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@NEJM Ask the Author & Experts: Getting the Right Medical Students — Nature vs. Nurture


Getting the Right Medical Students — Nature versus Nurture

The video shows a fourth-year medical student interviewing a patient. The student is a bit awkward and is using technical terms and inappropriate body language. A leading medical educator asks, “How did we let this student into medical school?” “Wherever I travel,” he continues, “I hear from public officials that doctors demonstrate little empathy and don't communicate well with patients. We have to fix the problem. We have to screen for more humanistic students in our admissions processes.”

With many patients complaining about doctors' poor interpersonal skills, it's hard to deny that there's a problem. No admissions process is perfect, and some students admitted to medical school may well demonstrate little empathy or lack the requisite communication skills to be effective doctors — but is that the primary cause of the problem? That assumption has spawned a movement toward new interviewing techniques and admissions policies. “Holistic admissions,” which aim in part to enhance the diversity of the medical workforce, and the “multiple mini-interview” process are becoming increasingly prevalent. To the extent that these approaches attempt to determine whether applicants have a strong understanding of ethical issues, concern for underserved populations, and appropriate communication skills, they are held out as significant steps toward graduating doctors who can relate to patients.

Efforts have also been made to revise the Medical College Admission Test (MCAT) to assess students for similar attributes, or “personal competencies,” with the goal of screening out students deemed to lack such qualities. The addition of an MCAT section covering behavioral and social sciences reflects the consensus that greater exposure to these disciplines in college will produce medical students with increased insight into the human condition.1

Selecting the “best” students to admit to medical school is challenging, and admissions committees welcome new ideas on improving the process. But aside from being resource-intensive, some recent innovations have led education professionals to embrace a false dichotomy: Would you prefer your doctor to be smart or an empathetic communicator? Personally, I want my doctor (and my students) to be both. I believe that the causes of current problems in doctor–patient interactions are more complicated than this formulation implies, and we should question the assumption that we're admitting the wrong students — and consider alternative solutions.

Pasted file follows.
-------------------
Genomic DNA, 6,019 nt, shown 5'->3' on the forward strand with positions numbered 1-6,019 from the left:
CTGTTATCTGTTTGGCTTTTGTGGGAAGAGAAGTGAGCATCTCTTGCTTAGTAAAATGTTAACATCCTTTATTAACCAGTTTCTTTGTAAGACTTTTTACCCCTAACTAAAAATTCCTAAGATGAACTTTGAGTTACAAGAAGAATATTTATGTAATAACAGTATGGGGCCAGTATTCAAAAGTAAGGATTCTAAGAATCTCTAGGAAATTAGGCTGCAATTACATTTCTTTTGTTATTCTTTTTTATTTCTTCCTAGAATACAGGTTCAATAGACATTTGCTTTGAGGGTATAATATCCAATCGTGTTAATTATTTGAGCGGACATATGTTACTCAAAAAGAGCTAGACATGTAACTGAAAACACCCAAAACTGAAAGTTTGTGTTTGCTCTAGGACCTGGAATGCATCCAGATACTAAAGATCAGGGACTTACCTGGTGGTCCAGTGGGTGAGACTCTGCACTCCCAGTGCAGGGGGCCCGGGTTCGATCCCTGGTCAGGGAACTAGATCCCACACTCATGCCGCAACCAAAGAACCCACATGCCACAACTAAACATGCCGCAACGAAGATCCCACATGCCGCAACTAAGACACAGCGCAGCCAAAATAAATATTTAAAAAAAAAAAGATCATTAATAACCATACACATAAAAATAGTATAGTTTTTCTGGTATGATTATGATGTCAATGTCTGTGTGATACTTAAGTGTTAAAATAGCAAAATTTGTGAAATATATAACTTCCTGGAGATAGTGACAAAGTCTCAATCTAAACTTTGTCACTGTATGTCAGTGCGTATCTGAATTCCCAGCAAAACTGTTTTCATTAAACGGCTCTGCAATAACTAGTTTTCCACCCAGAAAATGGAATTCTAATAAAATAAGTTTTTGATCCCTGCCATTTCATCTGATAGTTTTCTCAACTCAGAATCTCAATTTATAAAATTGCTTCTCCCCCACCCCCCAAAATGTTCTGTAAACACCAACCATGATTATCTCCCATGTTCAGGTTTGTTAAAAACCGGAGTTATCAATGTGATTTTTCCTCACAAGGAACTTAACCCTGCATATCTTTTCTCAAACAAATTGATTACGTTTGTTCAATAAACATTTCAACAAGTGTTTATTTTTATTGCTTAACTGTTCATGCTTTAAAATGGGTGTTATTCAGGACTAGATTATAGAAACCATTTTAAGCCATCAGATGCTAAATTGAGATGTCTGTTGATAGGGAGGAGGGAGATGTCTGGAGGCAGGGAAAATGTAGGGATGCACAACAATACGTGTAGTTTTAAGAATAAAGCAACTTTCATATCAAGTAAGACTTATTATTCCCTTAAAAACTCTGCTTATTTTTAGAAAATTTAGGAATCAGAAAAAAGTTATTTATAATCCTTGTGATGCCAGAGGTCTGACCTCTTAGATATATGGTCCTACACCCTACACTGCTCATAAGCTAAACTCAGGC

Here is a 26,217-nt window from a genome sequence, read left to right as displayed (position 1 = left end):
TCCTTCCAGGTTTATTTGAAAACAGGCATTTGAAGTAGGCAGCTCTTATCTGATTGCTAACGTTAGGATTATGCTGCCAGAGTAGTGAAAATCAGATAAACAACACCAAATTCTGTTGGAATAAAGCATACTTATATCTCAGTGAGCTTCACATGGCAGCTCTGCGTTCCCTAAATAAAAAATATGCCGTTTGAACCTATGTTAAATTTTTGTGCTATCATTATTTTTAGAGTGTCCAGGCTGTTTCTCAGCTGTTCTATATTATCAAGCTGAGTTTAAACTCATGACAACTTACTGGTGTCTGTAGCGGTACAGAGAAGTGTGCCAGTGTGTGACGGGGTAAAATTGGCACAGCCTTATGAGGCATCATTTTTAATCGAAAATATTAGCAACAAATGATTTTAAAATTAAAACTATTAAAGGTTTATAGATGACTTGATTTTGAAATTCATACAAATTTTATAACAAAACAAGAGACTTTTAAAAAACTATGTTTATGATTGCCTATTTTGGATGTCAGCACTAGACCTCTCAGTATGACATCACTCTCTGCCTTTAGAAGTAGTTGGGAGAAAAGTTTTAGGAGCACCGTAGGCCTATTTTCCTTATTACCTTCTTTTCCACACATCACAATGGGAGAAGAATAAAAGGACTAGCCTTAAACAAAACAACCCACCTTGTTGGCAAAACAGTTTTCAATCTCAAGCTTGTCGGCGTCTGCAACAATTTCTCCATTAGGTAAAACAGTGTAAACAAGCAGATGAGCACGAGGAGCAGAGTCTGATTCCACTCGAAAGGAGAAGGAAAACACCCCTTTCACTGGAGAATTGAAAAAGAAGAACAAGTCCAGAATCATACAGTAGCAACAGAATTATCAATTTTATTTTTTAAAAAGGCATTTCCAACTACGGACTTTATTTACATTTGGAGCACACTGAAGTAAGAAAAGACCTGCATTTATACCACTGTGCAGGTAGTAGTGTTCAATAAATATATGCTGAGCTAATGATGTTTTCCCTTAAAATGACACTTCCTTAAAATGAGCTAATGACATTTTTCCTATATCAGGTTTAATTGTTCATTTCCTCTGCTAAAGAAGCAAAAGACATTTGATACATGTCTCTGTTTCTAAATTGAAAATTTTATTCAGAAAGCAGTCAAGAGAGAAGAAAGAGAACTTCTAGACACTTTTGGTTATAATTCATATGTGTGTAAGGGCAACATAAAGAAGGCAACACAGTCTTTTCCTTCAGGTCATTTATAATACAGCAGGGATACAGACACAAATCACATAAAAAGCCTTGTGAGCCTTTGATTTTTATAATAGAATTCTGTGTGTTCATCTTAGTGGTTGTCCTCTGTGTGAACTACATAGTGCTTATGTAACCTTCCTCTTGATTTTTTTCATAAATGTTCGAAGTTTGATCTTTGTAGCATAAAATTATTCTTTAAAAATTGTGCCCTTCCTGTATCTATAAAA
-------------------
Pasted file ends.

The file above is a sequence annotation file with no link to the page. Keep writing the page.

Typically, students enter medical school idealistic, eager to improve the human condition, and excited about becoming doctors. And then we do various things to change them. We have them memorize long lists of facts (or at least they perceive that as our goal), delay their involvement with patients, and expose them to frustrated and overwhelmed faculty members who are under increasing pressure to generate greater clinical revenue. And students' empathy diminishes.2

Fortunately, curriculum reform is under way at many medical schools to combat some of these problems, and some data suggest that the erosion of humanistic qualities can be prevented.3 Earlier clinical experiences are becoming more prevalent, and techniques such as “flipped classrooms” are making classroom activities more engaging and relevant.

Despite these changes, some students will not demonstrate competence in their interactions with patients — what then? Historically, less than 3% of students who enter medical school have failed to graduate for academic reasons.4 My first question about the student in the video described above was, “How did he make it to the fourth year of school?” Communication and interpersonal skills are a core competency; if a student doesn't demonstrate that competency, remediation efforts should be made, and if they fail, the student should not be permitted to graduate. But medical school faculty are loath to fail students. It's been suggested that we view our duty to students as similar to our duty to patients: we never abandon them. Or perhaps we worry because medical students have typically incurred substantial debt by their third or fourth year; what will become of them if they don't graduate? Fear of legal battles arising from failure to promote or graduate students lacking in less easily quantified skills, such as communication, also plays a role. Regardless of the reasons, if we are graduating doctors who are incompetent to interact with patients, we have only ourselves to blame.